The NCSL Blog


By Lisa Soronen 

In Department of Homeland Security v. Regents of the University of California the Supreme Court will decide whether the Department of Homeland Security’s (DHS) decision to end the Deferred Action for Childhood Arrivals (DACA) program is judicially reviewable and lawful. Three lower courts have concluded ending the policy is both reviewable and likely unlawful.  

Demonstrators marching in New York in 2017 in support of the Deferred Action for Childhood Arrivals, or DACA, program, whose fate now rests with the Supreme Court.Credit Hiroko Masuike/The New York TimesDACA was established through a DHS Memorandum during the Barack Obama;s presidency. The program allowed undocumented persons who arrived in the United States before age 16 and have lived here since June 15, 2007, to stay, work, and go to school in the United States without facing the risk of deportation for two years with renewals available. 

DHS rescinded DACA in September 2017 after receiving a letter from the Attorney General stating the program was unconstitutional and created “without proper statutory authority.” 

The United States argues that a court can’t review DHS’s decision to rescind DACA because the federal Administrative Procedures Act (APA) precludes review of agency actions “committed to agency discretion by law.” According to the United States, DHS’s decision to discontinue the DACA policy “falls comfortably within the types of agency decisions that traditionally have been understood as ‘committed to agency discretion’”—particularly because this decision arose in the immigration context. 

While all lower courts considering the rescinding of DACA concluded the decision is reviewable, the District Court for the District of Columbia took the United State’s argument head on. It held that the rescission of DACA was not “committed to agency discretion by law,” because this provision of the APA does not apply to an agency’s rescission of “a general enforcement policy predicated on [a] legal determination that the program was invalid.”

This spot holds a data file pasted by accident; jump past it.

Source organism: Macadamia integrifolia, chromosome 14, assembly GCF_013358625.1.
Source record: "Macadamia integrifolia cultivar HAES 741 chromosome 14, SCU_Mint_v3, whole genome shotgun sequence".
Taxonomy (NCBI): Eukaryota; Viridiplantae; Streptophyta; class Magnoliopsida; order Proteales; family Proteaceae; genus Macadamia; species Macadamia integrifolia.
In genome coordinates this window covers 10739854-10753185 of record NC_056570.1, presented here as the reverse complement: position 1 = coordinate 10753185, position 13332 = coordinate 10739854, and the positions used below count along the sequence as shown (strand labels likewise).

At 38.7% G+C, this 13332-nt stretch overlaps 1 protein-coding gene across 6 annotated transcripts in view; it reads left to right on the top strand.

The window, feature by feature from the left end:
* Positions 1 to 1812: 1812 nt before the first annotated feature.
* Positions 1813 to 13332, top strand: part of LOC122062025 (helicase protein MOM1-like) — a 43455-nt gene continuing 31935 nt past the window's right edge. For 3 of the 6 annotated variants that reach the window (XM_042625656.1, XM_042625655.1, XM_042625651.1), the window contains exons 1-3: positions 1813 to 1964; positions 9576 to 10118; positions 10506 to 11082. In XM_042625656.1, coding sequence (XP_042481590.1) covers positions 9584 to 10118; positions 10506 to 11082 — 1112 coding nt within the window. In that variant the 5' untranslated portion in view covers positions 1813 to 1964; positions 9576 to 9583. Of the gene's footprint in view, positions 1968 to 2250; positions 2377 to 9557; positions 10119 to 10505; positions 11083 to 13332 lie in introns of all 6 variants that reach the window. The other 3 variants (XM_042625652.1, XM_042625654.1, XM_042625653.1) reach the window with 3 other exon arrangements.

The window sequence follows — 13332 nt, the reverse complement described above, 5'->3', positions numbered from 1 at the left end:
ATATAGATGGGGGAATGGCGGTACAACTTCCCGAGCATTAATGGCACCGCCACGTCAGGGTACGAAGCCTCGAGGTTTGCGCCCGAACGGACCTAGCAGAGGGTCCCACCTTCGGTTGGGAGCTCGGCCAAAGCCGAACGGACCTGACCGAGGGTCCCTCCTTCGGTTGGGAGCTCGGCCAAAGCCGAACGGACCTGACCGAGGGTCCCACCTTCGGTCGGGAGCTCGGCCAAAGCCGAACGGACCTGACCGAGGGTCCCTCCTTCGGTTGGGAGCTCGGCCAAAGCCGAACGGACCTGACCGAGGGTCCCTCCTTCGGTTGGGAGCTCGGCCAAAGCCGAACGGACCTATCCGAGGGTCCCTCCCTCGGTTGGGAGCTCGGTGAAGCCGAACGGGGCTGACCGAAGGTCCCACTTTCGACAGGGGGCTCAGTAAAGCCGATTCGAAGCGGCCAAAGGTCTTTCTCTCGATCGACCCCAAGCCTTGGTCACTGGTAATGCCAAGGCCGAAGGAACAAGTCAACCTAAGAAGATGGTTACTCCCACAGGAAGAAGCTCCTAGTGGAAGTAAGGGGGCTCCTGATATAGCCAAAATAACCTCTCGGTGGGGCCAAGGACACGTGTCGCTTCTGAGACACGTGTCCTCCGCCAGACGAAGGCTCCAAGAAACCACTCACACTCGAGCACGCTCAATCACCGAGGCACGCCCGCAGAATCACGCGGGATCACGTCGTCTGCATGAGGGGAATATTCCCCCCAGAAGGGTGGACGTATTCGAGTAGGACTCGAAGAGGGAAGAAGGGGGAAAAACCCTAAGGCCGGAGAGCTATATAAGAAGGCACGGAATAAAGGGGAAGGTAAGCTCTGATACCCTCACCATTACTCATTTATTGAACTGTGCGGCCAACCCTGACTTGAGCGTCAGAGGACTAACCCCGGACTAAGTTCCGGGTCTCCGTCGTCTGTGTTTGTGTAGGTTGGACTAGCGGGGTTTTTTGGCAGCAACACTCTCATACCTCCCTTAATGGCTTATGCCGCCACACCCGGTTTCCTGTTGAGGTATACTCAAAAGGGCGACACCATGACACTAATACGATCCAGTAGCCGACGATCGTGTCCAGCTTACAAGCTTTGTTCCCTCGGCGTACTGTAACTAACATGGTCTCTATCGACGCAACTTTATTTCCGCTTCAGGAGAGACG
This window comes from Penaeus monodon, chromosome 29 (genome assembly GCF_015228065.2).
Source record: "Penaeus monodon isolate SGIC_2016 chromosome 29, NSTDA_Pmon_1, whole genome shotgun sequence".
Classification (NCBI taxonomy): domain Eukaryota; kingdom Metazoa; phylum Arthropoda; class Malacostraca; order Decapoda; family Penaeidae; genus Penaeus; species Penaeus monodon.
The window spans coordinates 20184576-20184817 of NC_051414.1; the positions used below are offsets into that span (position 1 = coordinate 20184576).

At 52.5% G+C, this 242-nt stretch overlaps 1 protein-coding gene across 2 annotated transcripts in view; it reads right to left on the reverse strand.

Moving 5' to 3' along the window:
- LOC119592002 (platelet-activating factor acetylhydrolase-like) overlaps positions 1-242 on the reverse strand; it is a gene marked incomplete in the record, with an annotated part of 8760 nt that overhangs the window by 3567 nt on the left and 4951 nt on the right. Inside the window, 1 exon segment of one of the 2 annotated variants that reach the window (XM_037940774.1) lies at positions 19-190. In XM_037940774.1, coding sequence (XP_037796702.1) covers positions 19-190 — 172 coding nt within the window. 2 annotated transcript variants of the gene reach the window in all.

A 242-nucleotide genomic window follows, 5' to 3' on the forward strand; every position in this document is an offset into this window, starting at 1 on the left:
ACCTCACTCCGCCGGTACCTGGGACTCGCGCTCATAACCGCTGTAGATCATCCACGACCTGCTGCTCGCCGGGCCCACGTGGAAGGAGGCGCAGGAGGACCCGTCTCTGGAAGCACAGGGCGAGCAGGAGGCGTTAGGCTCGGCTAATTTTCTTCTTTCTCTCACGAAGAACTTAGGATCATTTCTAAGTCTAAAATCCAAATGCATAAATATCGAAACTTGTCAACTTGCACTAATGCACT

The APA prevents federal agencies from taking actions which are not “otherwise in accordance with law.” Regarding the merits, the Ninth Circuit noted the Attorney General’s “primary bases for concluding that DACA was illegal were that the program was ‘effectuated . . . without proper statutory authority’ and that it amounted to ‘an unconstitutional exercise of authority.’” 

While the United States dropped its constitutionality argument before the Ninth Circuit it argued DACA was unlawful because it is a legislative rule which should have been promulgated through notice-and-comment rulemaking and is “substantively inconsistent” with the Immigration and Nationality Act (INA). The Ninth Circuit disagreed holding that notice-and-comment procedures are not required where an agency pronouncement is a “general statement[] of policy.” Regarding the INA, the court notes it doesn’t define “how immigration status may be derived by undocumented persons who arrived in the United States as children.”  

Numerous states and local governments have participated in the DACA litigation as parties and amici. See NCSL's information page on DACA

Lisa Soronen is executive director of the State and Local Legal Center and a regular contributor to the NCSL Blog on judicial issues.



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This blog offers updates on the National Conference of State Legislatures' research and training, the latest on federalism and the state legislative institution, and posts about state legislators and legislative staff. The blog is edited by NCSL staff and written primarily by NCSL's experts on public policy and the state legislative institution.